Pinot Noir, Sass Winery
A beautiful vintage for complexity and delicacy, dark cherry and black raspberry aromas lead to ripe berry flavors and rich baking spices, with a touch of truffly earth. Fine tannins complement the silky texture. Grapes were hand-harvested, de-stemmed, leaving 85 percent of the berries uncrushed, then dropped by gravity, not pumps, into 1.5-ton open-top fermenters for two weeks before a gentle press. 868 cases produced.
Tucked into the folds of Oregon’s fertile Willamette Valley, small vineyards flourish on land once thought unsuitable for anything but grasses or Christmas trees. Each year, the struggling vines produce tight clusters of grapes that gradually ripen during the long, dry summer. The hazy, warm days and cool nights of autumn – and the big temperature swing between night and day – help the fruit develop layers of flavor and aroma that produce outstanding wines.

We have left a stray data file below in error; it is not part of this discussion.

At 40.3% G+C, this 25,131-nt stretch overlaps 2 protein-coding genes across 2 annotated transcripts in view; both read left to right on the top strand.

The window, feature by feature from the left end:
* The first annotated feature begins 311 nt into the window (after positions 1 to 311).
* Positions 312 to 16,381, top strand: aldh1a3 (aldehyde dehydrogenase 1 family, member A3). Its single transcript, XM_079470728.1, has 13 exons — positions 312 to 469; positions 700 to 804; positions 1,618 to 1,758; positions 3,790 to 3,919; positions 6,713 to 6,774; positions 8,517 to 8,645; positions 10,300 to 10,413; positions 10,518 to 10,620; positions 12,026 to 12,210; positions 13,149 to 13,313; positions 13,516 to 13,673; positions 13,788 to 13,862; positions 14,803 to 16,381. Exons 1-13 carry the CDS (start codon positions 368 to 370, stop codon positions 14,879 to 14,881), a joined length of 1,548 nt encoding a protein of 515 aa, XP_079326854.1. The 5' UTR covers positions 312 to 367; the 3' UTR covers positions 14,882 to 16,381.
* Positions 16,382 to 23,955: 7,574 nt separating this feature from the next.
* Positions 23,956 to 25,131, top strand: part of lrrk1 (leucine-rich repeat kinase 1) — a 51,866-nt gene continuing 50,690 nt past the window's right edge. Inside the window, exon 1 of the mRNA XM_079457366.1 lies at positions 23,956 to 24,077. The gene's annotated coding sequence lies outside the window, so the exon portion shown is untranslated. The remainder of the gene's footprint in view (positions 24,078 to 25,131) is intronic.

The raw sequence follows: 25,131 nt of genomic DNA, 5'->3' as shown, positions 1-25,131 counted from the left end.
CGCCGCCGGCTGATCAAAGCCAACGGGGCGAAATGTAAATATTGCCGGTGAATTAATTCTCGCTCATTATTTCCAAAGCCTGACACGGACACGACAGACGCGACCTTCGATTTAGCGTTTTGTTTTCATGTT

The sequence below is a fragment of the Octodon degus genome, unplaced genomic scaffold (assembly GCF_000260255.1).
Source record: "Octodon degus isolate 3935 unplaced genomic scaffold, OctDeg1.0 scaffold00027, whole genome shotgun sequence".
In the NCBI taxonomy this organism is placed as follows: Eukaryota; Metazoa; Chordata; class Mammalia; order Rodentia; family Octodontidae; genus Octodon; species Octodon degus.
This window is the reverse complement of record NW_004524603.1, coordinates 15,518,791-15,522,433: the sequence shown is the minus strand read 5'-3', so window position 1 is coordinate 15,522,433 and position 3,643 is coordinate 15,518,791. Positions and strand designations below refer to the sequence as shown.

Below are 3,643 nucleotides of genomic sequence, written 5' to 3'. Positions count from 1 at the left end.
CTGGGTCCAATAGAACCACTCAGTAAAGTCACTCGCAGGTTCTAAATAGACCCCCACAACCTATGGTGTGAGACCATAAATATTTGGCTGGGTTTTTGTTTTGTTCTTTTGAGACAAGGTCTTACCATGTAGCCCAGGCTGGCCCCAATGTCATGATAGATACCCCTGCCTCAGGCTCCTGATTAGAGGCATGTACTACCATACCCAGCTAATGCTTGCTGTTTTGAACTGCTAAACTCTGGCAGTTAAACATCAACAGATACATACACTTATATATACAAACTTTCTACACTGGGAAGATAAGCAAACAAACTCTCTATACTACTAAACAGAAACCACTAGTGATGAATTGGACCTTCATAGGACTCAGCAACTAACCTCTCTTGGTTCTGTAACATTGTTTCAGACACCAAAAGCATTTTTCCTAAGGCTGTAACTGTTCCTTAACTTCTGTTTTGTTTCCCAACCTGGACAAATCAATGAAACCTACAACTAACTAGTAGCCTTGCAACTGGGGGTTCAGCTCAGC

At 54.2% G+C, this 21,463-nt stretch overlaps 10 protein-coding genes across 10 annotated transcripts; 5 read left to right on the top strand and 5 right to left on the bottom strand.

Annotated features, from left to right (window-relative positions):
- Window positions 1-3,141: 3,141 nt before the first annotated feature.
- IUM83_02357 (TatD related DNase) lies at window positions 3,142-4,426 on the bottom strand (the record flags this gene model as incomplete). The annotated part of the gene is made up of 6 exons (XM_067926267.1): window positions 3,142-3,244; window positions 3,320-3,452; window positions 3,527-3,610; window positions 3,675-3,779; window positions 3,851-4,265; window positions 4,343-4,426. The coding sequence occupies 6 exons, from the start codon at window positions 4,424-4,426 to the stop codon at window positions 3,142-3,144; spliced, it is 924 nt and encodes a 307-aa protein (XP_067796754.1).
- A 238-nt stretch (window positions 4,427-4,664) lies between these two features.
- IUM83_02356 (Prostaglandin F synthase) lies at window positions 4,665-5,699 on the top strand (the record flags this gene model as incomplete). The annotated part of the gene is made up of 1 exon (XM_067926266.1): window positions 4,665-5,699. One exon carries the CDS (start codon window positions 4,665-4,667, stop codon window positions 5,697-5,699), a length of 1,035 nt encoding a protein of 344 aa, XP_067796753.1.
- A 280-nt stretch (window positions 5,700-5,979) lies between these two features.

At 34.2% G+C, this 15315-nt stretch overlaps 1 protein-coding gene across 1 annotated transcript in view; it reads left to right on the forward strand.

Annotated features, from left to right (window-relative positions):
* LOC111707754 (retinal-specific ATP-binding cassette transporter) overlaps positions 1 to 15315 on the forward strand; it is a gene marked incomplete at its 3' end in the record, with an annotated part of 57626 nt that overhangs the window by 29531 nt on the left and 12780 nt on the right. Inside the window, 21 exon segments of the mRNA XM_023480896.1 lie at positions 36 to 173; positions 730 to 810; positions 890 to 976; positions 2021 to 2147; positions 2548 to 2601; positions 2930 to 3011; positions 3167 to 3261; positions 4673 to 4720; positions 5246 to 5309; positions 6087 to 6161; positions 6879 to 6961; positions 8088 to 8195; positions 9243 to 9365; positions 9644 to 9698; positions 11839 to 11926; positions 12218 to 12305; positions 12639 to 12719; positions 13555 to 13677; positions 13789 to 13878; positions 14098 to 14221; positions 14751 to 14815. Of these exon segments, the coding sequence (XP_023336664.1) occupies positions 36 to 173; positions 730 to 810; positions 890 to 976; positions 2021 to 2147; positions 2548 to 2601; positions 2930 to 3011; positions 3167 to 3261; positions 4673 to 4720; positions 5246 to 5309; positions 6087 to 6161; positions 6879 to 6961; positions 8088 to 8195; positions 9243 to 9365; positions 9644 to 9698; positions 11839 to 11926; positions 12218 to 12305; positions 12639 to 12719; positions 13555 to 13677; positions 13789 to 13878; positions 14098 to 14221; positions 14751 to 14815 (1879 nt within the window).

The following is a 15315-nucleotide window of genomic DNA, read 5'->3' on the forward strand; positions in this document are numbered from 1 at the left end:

Sass Winery is one such place, producing small amounts of handcrafted, high-quality pinot noir, pinot blanc, pinot gris, chardonnay, riesling, sauvignon blanc and rosé of gamay noir. They produced only a few hundred cases of wine in their first few years and now still only make about 3,500.
Their winemaking practices help their estate Wild Winds Vineyard, at the winery in the South Salem hills, produce bright, high-toned pinot noir from east and southeast-facing slopes on volcanic soil. They also purchase fruit from other vineyards, most notably from Walnut Ridge Vineyard, at the south end of the Willamette Valley, which grows pinot noir with deep, dark-fruit notes and hints of spice from sedimentary soils on southwest-facing slopes. Diversity at each site produces elegant, complex, sharply focused wines with impeccable balance of fruit, silky tannins and firm acidity.
Winemaker Jerry Sass, inspired by wines his father made from Finger Lakes grapes in western New York, founded the winery in 1996, believing in natural, non-invasive winemaking. Today he makes wine from vineyards that are naturally and sustainably dry-farmed, celebrating every small part of each vineyard’s rich ecosystem.